You could hardly call it ‘back to normal’. We are not even back to last summer. Even so, there are few better ways to banish the grimmest winter in living memory than looking up at the stars, glass in hand, from a Cornish hot tub.
No sooner were the shackles loosened on Monday, than millions of us were making a beeline for a ‘non-essential’ shop or a pub. My family, meanwhile, was straight off down the M5 to Cornwall to make the most of the other big change in the rules.
For, as of April 12, we are allowed to stay overnight away from home in England and Wales as long as it’s in ‘self-contained accommodation’ (in Wales this can also include hotels with en-suite facilities). In Scotland domestic holidays are expected to be permitted from April 26, and in Northern Ireland self-contained accommodation can reopen from April 30.
Beach-ready: Richard Hardman was straight off down the M5 to Cornwall to make the most of the changes in the rules this week. Pictured is Godrevy Head at St Ives Bay
But given all the constraints still in place, can you still enjoy something that passes for a holiday? And is it worth it?
To which the response from my ‘bubble’ — three children, my wife and my mother-in-law — was a resounding ‘yes’ and ‘yes’.
Just be prepared to accept that this won’t be quite like any previous holiday, and remember that these rules will still be in place come the next Bank Holiday weekend.
The most striking thing is the lack of human contact. My three are a pretty sociable bunch who always make friends at a beach, pool or restaurant. But that is almost impossible under the current rules.
Outside, there can be gatherings of no more than six people (children included) or two households. Try explaining that to a gang of competitive sandcastle-builders.
Spontaneity is off-limits; you need to plan ahead with military rigour.
The Hardmans at the Via Ferrata activity centre near Penryn where you clip on to cable pathways and make your way up cliff-faces
For now, this is a reservations game and fortune favours the organised. At our Cornish resort, for example, we had the indoor pool all to ourselves — because we had to. Only one family can reserve a half-hour slot at a time (with a half-hour gap for cleaning). The spa has a first-class range of massages and treatments but you have little chance if you just drop in.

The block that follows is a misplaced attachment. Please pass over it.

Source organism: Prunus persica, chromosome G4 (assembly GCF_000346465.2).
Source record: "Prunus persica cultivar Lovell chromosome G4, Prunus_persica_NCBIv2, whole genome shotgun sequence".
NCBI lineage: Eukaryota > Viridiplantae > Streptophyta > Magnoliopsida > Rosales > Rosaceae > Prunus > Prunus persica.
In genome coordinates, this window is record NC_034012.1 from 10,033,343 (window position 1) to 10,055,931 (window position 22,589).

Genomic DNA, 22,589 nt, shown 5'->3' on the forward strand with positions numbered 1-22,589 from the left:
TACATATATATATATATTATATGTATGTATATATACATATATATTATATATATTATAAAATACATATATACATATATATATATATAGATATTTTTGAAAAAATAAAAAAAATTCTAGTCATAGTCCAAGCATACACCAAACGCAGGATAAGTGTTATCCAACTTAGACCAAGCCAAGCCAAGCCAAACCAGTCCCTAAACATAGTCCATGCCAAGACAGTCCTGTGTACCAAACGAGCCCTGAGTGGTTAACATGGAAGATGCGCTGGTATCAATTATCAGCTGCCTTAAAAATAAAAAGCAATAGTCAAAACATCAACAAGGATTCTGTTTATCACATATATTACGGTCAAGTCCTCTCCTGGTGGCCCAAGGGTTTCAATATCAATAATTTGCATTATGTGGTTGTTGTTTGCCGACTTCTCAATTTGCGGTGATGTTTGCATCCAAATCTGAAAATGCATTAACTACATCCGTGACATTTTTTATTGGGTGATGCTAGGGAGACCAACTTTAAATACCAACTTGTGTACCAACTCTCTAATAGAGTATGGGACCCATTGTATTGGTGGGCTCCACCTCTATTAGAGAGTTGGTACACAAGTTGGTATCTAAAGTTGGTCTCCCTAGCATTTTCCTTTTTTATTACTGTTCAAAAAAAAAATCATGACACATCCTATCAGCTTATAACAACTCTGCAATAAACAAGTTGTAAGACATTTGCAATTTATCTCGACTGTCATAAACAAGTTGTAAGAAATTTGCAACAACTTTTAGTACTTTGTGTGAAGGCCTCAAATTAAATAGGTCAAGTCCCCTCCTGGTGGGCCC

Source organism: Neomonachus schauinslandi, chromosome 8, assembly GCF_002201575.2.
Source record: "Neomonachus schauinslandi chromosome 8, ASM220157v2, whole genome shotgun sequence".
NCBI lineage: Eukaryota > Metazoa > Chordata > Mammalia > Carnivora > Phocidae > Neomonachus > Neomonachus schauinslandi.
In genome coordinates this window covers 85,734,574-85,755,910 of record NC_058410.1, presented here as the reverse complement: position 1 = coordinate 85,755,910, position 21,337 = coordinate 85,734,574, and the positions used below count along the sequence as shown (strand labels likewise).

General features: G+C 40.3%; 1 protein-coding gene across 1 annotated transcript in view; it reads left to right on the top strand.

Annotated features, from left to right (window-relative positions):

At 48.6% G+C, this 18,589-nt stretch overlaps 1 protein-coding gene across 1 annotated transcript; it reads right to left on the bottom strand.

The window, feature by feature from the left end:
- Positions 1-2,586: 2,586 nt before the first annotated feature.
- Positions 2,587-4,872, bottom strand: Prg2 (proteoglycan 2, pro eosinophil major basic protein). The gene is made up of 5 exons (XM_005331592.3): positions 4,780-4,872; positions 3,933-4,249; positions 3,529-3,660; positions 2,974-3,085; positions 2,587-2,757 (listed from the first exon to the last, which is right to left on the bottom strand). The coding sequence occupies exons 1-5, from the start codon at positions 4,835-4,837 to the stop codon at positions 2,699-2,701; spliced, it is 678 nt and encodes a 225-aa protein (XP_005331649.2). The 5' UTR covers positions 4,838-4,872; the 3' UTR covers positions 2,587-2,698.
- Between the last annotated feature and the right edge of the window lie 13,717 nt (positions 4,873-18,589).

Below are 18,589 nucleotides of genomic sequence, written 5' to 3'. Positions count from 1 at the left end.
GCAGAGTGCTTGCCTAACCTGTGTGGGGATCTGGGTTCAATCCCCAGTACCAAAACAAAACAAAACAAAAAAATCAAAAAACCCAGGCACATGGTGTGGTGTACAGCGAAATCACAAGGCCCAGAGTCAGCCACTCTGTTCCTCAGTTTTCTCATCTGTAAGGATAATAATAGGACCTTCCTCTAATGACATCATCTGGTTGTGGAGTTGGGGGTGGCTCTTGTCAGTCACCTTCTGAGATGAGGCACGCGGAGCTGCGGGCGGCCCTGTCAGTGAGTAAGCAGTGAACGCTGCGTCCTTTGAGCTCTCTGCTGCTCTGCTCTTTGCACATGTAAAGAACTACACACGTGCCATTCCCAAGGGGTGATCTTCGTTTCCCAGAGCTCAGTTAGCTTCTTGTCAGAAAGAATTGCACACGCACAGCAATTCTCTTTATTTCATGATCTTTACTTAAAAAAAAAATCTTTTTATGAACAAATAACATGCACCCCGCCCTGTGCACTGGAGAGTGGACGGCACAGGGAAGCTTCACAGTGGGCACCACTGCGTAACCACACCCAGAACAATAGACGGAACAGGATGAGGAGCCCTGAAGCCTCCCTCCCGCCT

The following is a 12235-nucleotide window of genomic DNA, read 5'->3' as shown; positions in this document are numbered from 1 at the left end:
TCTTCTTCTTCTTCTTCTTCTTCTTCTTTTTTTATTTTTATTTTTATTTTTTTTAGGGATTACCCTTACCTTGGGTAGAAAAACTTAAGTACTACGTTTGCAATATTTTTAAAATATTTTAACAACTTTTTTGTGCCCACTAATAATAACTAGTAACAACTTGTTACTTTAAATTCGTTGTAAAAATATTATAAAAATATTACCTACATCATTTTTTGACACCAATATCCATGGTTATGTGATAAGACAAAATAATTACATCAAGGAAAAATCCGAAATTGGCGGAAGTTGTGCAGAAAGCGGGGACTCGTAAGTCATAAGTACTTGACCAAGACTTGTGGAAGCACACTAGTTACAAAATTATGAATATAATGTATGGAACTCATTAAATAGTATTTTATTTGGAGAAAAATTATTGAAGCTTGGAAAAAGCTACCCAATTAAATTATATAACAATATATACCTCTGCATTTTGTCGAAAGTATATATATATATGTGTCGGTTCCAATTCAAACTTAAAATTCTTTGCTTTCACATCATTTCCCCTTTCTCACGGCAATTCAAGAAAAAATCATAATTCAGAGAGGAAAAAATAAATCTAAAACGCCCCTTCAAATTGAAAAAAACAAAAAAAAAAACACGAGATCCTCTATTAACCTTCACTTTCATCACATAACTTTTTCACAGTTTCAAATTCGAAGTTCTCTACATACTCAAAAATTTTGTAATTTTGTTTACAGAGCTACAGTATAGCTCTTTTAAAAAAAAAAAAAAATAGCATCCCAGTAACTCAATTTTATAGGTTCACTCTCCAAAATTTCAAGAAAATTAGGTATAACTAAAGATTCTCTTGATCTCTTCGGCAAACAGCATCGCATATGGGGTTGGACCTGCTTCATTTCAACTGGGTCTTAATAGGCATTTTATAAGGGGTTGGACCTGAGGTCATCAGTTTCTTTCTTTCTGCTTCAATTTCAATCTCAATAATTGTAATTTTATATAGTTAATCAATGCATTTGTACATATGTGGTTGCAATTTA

We had booked in to Landal Gwel an Mor, a collection of Scandinavian-style lodges in a parkland setting overlooking the north Cornish coast between St Ives and Newquay.
It has all the things you’d expect at a top resort — indoor pool, spa, tennis and golf course — plus a well-stocked fishing lake. It is also perfectly Covid-compliant because each lodge has three good bedrooms, a proper kitchen and (the clincher as far as my children, aged 13, 12 and nine, are concerned) a private hot tub.
Landal Gwel an Mor is ‘perfectly Covid-compliant’, writes Richard. Pictured is one of the single-storey lodges
It’s a ten-minute walk down the hill to the harbour at Portreath. It was magical to find myself in a queue for ice creams again.
It’s strictly wetsuits in the water but the children sploshed around quite happily for hours.
Gwel an Mor (Cornish for ‘sea view’) also sits right on Cornwall’s coast-to-coast cycle path. We hadn’t brought bikes (the last time I tried to attach the bike rack to the car, it took longer than the holiday). But that was soon resolved. Coastal Trail Cycle Hire come to your door with everything. They also have bikes with electric boosters — heresy to purists, but we loved them.
One of the outstanding features of Gwel an Mor is Feadon Farm Wildlife Centre, with its reindeer, wallabies, farm animals and whatever creatures resident ranger Gary Zammit happens to have rescued lately.
By day, he does sessions on building camp fires or dens; by night, he leads safaris with a large infra-red screen on his back. We were transfixed by all the wildlife action in the woods (for now, Covid means it is just one family at a time so, once again, get booking).
As for the resort restaurant, The Terrace, you can eat outside, which is nice on a sunny day. But they also deliver to your door (do try the salt & pepper squid).
For more Covid-proof fun, head for the Via Ferrata activity centre near Penryn. It is like one of those harnessed tree-climbing adventures except it is built into the side of two huge granite quarries.
Named after Alpine climbing routes, you clip on to cable pathways and make your way up cliff-faces, along ledges and over lakes via tightropes and zipwires (falling off and dangling is all part of the fun). And you must try the clifftop cafe, where the cakes are as good as the views.
Covid still looks set to cast a shadow this summer. We have a long way to go. But from this week’s brief, revivifying toe in the staycation water, I would say the UK’s 2021 holiday prospects are already looking very promising indeed.